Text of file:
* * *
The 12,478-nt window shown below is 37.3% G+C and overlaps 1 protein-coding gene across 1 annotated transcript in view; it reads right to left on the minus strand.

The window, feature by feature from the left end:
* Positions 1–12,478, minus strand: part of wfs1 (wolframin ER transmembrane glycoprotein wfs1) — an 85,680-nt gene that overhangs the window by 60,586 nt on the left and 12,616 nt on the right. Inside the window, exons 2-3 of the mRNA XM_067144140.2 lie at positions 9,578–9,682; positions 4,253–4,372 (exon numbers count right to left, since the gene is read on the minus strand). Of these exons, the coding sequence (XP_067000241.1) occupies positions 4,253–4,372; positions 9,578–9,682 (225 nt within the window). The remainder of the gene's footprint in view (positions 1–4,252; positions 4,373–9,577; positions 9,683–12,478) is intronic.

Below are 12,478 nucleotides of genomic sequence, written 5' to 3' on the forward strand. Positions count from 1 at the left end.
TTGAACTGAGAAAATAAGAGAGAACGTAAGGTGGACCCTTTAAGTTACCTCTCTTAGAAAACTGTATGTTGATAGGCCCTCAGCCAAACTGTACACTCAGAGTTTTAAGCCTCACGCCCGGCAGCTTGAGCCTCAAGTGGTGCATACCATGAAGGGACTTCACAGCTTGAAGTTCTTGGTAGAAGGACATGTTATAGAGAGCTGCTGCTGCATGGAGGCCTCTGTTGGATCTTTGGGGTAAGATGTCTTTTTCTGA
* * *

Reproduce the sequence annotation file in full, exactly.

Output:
The 12,478-nt window shown below is 37.3% G+C and overlaps 1 protein-coding gene across 1 annotated transcript in view; it reads right to left on the minus strand.

The window, feature by feature from the left end:
* Positions 1–12,478, minus strand: part of wfs1 (wolframin ER transmembrane glycoprotein wfs1) — an 85,680-nt gene that overhangs the window by 60,586 nt on the left and 12,616 nt on the right. Inside the window, exons 2-3 of the mRNA XM_067144140.2 lie at positions 9,578–9,682; positions 4,253–4,372 (exon numbers count right to left, since the gene is read on the minus strand). Of these exons, the coding sequence (XP_067000241.1) occupies positions 4,253–4,372; positions 9,578–9,682 (225 nt within the window). The remainder of the gene's footprint in view (positions 1–4,252; positions 4,373–9,577; positions 9,683–12,478) is intronic.

Below are 12,478 nucleotides of genomic sequence, written 5' to 3' on the forward strand. Positions count from 1 at the left end.
TTGAACTGAGAAAATAAGAGAGAACGTAAGGTGGACCCTTTAAGTTACCTCTCTTAGAAAACTGTATGTTGATAGGCCCTCAGCCAAACTGTACACTCAGAGTTTTAAGCCTCACGCCCGGCAGCTTGAGCCTCAAGTGGTGCATACCATGAAGGGACTTCACAGCTTGAAGTTCTTGGTAGAAGGACATGTTATAGAGAGCTGCTGCTGCATGGAGGCCTCTGTTGGATCTTTGGGGTAAGATGTCTTTTTCTGA